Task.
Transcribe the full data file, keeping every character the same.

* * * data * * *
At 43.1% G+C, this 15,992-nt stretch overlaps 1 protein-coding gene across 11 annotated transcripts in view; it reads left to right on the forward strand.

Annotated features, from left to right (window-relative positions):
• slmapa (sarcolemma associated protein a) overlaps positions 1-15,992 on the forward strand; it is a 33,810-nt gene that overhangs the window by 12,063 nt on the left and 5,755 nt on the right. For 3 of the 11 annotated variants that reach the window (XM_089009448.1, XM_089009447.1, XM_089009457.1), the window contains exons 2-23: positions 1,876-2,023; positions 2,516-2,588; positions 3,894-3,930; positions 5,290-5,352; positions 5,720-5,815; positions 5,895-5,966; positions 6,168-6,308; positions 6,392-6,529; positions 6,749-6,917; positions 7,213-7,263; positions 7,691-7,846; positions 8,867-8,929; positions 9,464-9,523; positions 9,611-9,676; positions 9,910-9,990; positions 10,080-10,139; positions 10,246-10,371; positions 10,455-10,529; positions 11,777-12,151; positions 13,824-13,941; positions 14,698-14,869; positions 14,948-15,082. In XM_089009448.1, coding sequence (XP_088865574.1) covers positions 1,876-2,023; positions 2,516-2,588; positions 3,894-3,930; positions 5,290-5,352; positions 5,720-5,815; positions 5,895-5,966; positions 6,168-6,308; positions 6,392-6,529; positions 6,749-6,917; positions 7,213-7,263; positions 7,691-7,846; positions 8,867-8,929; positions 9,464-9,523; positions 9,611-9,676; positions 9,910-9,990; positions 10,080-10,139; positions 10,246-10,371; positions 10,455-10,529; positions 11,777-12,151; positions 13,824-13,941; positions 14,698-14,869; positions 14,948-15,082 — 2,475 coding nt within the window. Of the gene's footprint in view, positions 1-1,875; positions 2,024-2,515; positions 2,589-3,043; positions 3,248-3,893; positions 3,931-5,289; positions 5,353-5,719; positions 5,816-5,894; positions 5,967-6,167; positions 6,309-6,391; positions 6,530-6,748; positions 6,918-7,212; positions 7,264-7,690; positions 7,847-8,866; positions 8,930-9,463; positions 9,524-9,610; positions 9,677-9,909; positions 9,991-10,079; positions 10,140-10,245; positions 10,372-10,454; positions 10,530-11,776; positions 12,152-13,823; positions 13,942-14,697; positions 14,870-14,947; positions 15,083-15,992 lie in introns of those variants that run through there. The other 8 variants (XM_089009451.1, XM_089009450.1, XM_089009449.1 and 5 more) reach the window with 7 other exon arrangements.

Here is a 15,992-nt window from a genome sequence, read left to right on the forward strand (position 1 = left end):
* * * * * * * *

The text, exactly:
At 43.1% G+C, this 15,992-nt stretch overlaps 1 protein-coding gene across 11 annotated transcripts in view; it reads left to right on the forward strand.

Annotated features, from left to right (window-relative positions):
• slmapa (sarcolemma associated protein a) overlaps positions 1-15,992 on the forward strand; it is a 33,810-nt gene that overhangs the window by 12,063 nt on the left and 5,755 nt on the right. For 3 of the 11 annotated variants that reach the window (XM_089009448.1, XM_089009447.1, XM_089009457.1), the window contains exons 2-23: positions 1,876-2,023; positions 2,516-2,588; positions 3,894-3,930; positions 5,290-5,352; positions 5,720-5,815; positions 5,895-5,966; positions 6,168-6,308; positions 6,392-6,529; positions 6,749-6,917; positions 7,213-7,263; positions 7,691-7,846; positions 8,867-8,929; positions 9,464-9,523; positions 9,611-9,676; positions 9,910-9,990; positions 10,080-10,139; positions 10,246-10,371; positions 10,455-10,529; positions 11,777-12,151; positions 13,824-13,941; positions 14,698-14,869; positions 14,948-15,082. In XM_089009448.1, coding sequence (XP_088865574.1) covers positions 1,876-2,023; positions 2,516-2,588; positions 3,894-3,930; positions 5,290-5,352; positions 5,720-5,815; positions 5,895-5,966; positions 6,168-6,308; positions 6,392-6,529; positions 6,749-6,917; positions 7,213-7,263; positions 7,691-7,846; positions 8,867-8,929; positions 9,464-9,523; positions 9,611-9,676; positions 9,910-9,990; positions 10,080-10,139; positions 10,246-10,371; positions 10,455-10,529; positions 11,777-12,151; positions 13,824-13,941; positions 14,698-14,869; positions 14,948-15,082 — 2,475 coding nt within the window. Of the gene's footprint in view, positions 1-1,875; positions 2,024-2,515; positions 2,589-3,043; positions 3,248-3,893; positions 3,931-5,289; positions 5,353-5,719; positions 5,816-5,894; positions 5,967-6,167; positions 6,309-6,391; positions 6,530-6,748; positions 6,918-7,212; positions 7,264-7,690; positions 7,847-8,866; positions 8,930-9,463; positions 9,524-9,610; positions 9,677-9,909; positions 9,991-10,079; positions 10,140-10,245; positions 10,372-10,454; positions 10,530-11,776; positions 12,152-13,823; positions 13,942-14,697; positions 14,870-14,947; positions 15,083-15,992 lie in introns of those variants that run through there. The other 8 variants (XM_089009451.1, XM_089009450.1, XM_089009449.1 and 5 more) reach the window with 7 other exon arrangements.

Here is a 15,992-nt window from a genome sequence, read left to right on the forward strand (position 1 = left end):